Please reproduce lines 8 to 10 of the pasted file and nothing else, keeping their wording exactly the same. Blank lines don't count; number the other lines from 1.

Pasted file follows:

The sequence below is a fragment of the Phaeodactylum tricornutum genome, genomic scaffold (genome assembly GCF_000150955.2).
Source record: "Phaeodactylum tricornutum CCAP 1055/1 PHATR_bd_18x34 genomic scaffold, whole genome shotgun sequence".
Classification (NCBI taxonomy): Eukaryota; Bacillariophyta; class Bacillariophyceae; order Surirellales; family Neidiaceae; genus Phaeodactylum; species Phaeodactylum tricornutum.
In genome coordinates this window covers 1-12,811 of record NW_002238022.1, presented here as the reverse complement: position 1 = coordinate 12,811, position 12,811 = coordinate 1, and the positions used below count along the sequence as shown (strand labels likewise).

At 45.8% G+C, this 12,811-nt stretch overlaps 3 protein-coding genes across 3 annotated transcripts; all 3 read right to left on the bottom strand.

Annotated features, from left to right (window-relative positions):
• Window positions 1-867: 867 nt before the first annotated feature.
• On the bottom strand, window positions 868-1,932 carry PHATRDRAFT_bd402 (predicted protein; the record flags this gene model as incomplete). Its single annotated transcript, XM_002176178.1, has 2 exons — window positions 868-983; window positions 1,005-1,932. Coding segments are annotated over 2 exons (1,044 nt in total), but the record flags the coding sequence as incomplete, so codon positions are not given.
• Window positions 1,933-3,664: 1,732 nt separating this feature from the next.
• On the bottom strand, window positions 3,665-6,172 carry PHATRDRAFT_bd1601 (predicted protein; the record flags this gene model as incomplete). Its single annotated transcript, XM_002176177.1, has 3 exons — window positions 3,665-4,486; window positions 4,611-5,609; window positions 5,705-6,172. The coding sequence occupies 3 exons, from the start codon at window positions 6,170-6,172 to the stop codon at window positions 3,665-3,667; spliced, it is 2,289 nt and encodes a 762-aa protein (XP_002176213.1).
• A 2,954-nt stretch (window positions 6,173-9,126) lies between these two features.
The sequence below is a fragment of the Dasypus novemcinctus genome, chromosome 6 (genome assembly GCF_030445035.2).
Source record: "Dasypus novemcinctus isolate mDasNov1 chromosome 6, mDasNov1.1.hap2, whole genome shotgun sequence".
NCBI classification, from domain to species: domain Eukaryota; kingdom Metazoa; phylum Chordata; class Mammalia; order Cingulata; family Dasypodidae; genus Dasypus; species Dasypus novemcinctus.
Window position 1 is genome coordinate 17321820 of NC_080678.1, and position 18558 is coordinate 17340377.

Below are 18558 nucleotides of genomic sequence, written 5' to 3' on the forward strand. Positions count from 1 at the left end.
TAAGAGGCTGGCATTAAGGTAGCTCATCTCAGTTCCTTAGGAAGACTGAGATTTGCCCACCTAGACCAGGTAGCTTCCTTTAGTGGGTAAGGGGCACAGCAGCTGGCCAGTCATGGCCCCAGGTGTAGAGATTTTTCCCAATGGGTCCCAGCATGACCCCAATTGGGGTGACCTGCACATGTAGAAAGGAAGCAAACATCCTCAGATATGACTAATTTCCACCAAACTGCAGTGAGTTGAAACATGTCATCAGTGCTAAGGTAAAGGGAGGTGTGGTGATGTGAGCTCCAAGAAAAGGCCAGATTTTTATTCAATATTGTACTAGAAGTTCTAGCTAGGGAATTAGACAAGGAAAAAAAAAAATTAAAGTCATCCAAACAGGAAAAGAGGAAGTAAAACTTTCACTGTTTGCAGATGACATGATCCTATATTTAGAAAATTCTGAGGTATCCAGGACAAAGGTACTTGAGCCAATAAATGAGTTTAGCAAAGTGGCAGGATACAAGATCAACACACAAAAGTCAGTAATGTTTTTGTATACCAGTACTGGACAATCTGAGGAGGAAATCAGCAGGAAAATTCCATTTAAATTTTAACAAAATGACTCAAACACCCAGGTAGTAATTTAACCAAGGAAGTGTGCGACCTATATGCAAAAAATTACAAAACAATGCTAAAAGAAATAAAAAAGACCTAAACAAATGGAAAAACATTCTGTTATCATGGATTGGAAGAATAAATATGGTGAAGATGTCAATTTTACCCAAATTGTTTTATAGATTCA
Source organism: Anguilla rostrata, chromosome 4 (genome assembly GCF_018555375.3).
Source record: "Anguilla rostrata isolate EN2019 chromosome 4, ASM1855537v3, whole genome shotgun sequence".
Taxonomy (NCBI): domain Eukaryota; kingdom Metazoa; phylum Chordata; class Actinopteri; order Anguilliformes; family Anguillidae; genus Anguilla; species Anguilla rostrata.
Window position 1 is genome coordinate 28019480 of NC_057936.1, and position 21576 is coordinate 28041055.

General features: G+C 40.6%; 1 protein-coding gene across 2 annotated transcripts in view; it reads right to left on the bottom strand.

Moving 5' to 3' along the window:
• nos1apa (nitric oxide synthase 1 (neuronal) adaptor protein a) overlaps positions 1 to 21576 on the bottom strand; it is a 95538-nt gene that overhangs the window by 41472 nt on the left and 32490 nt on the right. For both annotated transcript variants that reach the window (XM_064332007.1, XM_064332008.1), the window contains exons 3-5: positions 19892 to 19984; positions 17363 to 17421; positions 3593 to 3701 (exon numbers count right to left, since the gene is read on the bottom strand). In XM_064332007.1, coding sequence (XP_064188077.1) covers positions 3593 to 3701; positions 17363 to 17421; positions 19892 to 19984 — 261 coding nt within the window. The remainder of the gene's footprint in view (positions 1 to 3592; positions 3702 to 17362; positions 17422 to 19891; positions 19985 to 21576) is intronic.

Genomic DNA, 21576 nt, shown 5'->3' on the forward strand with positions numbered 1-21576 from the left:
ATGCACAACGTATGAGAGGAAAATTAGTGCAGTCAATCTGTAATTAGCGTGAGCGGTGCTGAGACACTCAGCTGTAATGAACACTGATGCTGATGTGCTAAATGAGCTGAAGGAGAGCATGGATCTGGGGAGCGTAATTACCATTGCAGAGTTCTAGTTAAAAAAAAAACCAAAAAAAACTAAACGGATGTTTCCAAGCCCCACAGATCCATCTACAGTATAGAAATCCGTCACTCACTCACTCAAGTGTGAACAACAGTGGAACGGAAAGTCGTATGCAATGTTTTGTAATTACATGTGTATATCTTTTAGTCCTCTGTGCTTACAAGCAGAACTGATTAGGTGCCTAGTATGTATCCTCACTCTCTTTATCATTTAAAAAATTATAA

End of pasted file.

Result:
• On the bottom strand, window positions 868-1,932 carry PHATRDRAFT_bd402 (predicted protein; the record flags this gene model as incomplete). Its single annotated transcript, XM_002176178.1, has 2 exons — window positions 868-983; window positions 1,005-1,932. Coding segments are annotated over 2 exons (1,044 nt in total), but the record flags the coding sequence as incomplete, so codon positions are not given.
• Window positions 1,933-3,664: 1,732 nt separating this feature from the next.
• On the bottom strand, window positions 3,665-6,172 carry PHATRDRAFT_bd1601 (predicted protein; the record flags this gene model as incomplete). Its single annotated transcript, XM_002176177.1, has 3 exons — window positions 3,665-4,486; window positions 4,611-5,609; window positions 5,705-6,172. The coding sequence occupies 3 exons, from the start codon at window positions 6,170-6,172 to the stop codon at window positions 3,665-3,667; spliced, it is 2,289 nt and encodes a 762-aa protein (XP_002176213.1).